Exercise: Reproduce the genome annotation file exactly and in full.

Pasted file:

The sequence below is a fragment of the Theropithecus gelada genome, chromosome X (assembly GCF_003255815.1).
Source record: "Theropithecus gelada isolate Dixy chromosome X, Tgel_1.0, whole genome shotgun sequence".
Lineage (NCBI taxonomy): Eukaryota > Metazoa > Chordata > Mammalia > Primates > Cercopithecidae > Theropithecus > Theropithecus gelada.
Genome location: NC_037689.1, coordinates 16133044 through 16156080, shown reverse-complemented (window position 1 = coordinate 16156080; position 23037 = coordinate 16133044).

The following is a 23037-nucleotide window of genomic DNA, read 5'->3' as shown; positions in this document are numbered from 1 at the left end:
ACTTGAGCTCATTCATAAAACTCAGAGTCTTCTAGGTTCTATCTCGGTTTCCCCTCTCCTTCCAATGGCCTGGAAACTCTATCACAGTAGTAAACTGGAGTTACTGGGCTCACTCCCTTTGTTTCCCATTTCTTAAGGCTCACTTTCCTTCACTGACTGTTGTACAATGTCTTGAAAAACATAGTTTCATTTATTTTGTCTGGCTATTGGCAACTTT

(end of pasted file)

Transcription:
The sequence below is a fragment of the Theropithecus gelada genome, chromosome X (assembly GCF_003255815.1).
Source record: "Theropithecus gelada isolate Dixy chromosome X, Tgel_1.0, whole genome shotgun sequence".
Lineage (NCBI taxonomy): Eukaryota > Metazoa > Chordata > Mammalia > Primates > Cercopithecidae > Theropithecus > Theropithecus gelada.
Genome location: NC_037689.1, coordinates 16133044 through 16156080, shown reverse-complemented (window position 1 = coordinate 16156080; position 23037 = coordinate 16133044).

The following is a 23037-nucleotide window of genomic DNA, read 5'->3' as shown; positions in this document are numbered from 1 at the left end:
ACTTGAGCTCATTCATAAAACTCAGAGTCTTCTAGGTTCTATCTCGGTTTCCCCTCTCCTTCCAATGGCCTGGAAACTCTATCACAGTAGTAAACTGGAGTTACTGGGCTCACTCCCTTTGTTTCCCATTTCTTAAGGCTCACTTTCCTTCACTGACTGTTGTACAATGTCTTGAAAAACATAGTTTCATTTATTTTGTCTGGCTATTGGCAACTTT